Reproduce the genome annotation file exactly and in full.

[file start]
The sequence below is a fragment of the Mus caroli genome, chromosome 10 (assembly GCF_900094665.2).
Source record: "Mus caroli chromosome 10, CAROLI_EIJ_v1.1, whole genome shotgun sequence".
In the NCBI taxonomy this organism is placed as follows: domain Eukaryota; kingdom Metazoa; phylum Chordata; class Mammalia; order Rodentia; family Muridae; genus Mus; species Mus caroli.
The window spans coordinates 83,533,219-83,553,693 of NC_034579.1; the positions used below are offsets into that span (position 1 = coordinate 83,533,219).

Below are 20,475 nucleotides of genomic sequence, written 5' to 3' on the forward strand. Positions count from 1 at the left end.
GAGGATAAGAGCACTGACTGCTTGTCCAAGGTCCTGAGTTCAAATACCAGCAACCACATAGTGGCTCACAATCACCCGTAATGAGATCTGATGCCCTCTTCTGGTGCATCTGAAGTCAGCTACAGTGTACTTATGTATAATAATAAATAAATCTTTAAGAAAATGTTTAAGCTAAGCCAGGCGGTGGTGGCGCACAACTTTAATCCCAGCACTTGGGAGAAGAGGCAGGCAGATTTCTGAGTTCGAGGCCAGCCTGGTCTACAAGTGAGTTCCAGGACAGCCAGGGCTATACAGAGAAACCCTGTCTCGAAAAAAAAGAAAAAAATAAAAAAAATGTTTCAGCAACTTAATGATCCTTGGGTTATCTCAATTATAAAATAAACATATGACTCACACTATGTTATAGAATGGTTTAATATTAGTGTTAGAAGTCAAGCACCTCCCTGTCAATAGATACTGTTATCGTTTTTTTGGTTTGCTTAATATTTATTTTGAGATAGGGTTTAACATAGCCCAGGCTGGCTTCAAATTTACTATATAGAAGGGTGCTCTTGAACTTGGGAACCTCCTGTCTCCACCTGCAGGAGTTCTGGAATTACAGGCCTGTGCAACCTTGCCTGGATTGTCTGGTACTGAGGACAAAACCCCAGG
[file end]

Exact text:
The sequence below is a fragment of the Mus caroli genome, chromosome 10 (assembly GCF_900094665.2).
Source record: "Mus caroli chromosome 10, CAROLI_EIJ_v1.1, whole genome shotgun sequence".
In the NCBI taxonomy this organism is placed as follows: domain Eukaryota; kingdom Metazoa; phylum Chordata; class Mammalia; order Rodentia; family Muridae; genus Mus; species Mus caroli.
The window spans coordinates 83,533,219-83,553,693 of NC_034579.1; the positions used below are offsets into that span (position 1 = coordinate 83,533,219).

Below are 20,475 nucleotides of genomic sequence, written 5' to 3' on the forward strand. Positions count from 1 at the left end.
GAGGATAAGAGCACTGACTGCTTGTCCAAGGTCCTGAGTTCAAATACCAGCAACCACATAGTGGCTCACAATCACCCGTAATGAGATCTGATGCCCTCTTCTGGTGCATCTGAAGTCAGCTACAGTGTACTTATGTATAATAATAAATAAATCTTTAAGAAAATGTTTAAGCTAAGCCAGGCGGTGGTGGCGCACAACTTTAATCCCAGCACTTGGGAGAAGAGGCAGGCAGATTTCTGAGTTCGAGGCCAGCCTGGTCTACAAGTGAGTTCCAGGACAGCCAGGGCTATACAGAGAAACCCTGTCTCGAAAAAAAAGAAAAAAATAAAAAAAATGTTTCAGCAACTTAATGATCCTTGGGTTATCTCAATTATAAAATAAACATATGACTCACACTATGTTATAGAATGGTTTAATATTAGTGTTAGAAGTCAAGCACCTCCCTGTCAATAGATACTGTTATCGTTTTTTTGGTTTGCTTAATATTTATTTTGAGATAGGGTTTAACATAGCCCAGGCTGGCTTCAAATTTACTATATAGAAGGGTGCTCTTGAACTTGGGAACCTCCTGTCTCCACCTGCAGGAGTTCTGGAATTACAGGCCTGTGCAACCTTGCCTGGATTGTCTGGTACTGAGGACAAAACCCCAGG